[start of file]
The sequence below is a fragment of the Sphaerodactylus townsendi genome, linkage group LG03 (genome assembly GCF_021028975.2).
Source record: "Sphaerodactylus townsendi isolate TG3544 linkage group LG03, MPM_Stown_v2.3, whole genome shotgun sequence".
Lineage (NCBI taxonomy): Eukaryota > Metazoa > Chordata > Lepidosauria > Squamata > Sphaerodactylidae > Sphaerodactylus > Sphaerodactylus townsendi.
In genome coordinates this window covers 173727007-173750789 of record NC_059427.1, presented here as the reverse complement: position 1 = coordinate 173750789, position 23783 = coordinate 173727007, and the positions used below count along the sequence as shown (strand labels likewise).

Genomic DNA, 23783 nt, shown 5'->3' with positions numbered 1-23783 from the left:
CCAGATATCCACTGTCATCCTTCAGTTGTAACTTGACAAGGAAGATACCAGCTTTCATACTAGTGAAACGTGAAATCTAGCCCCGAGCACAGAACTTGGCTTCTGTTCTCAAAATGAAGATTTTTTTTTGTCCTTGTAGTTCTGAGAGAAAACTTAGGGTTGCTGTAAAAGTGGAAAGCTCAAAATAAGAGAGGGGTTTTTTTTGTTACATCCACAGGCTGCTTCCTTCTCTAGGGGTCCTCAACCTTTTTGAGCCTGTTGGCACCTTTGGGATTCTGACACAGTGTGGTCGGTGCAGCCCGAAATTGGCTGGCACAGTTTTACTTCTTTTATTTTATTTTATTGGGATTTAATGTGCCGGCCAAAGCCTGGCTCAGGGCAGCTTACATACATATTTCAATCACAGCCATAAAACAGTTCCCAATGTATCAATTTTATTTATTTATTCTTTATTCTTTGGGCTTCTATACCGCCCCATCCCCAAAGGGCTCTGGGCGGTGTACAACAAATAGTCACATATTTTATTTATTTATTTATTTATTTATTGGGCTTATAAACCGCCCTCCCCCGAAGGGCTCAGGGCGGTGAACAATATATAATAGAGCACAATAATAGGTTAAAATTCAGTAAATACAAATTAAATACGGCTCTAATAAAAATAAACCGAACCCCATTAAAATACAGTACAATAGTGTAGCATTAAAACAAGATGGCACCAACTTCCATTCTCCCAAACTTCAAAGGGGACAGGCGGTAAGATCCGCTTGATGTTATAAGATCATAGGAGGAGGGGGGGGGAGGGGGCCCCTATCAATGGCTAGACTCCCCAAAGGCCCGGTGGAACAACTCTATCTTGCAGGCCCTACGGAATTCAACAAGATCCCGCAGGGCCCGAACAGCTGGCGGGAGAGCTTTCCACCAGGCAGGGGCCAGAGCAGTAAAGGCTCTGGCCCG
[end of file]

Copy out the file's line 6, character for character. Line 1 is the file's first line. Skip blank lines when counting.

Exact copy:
CCAGATATCCACTGTCATCCTTCAGTTGTAACTTGACAAGGAAGATACCAGCTTTCATACTAGTGAAACGTGAAATCTAGCCCCGAGCACAGAACTTGGCTTCTGTTCTCAAAATGAAGATTTTTTTTTGTCCTTGTAGTTCTGAGAGAAAACTTAGGGTTGCTGTAAAAGTGGAAAGCTCAAAATAAGAGAGGGGTTTTTTTTGTTACATCCACAGGCTGCTTCCTTCTCTAGGGGTCCTCAACCTTTTTGAGCCTGTTGGCACCTTTGGGATTCTGACACAGTGTGGTCGGTGCAGCCCGAAATTGGCTGGCACAGTTTTACTTCTTTTATTTTATTTTATTGGGATTTAATGTGCCGGCCAAAGCCTGGCTCAGGGCAGCTTACATACATATTTCAATCACAGCCATAAAACAGTTCCCAATGTATCAATTTTATTTATTTATTCTTTATTCTTTGGGCTTCTATACCGCCCCATCCCCAAAGGGCTCTGGGCGGTGTACAACAAATAGTCACATATTTTATTTATTTATTTATTTATTTATTGGGCTTATAAACCGCCCTCCCCCGAAGGGCTCAGGGCGGTGAACAATATATAATAGAGCACAATAATAGGTTAAAATTCAGTAAATACAAATTAAATACGGCTCTAATAAAAATAAACCGAACCCCATTAAAATACAGTACAATAGTGTAGCATTAAAACAAGATGGCACCAACTTCCATTCTCCCAAACTTCAAAGGGGACAGGCGGTAAGATCCGCTTGATGTTATAAGATCATAGGAGGAGGGGGGGGGAGGGGGCCCCTATCAATGGCTAGACTCCCCAAAGGCCCGGTGGAACAACTCTATCTTGCAGGCCCTACGGAATTCAACAAGATCCCGCAGGGCCCGAACAGCTGGCGGGAGAGCTTTCCACCAGGCAGGGGCCAGAGCAGTAAAGGCTCTGGCCCG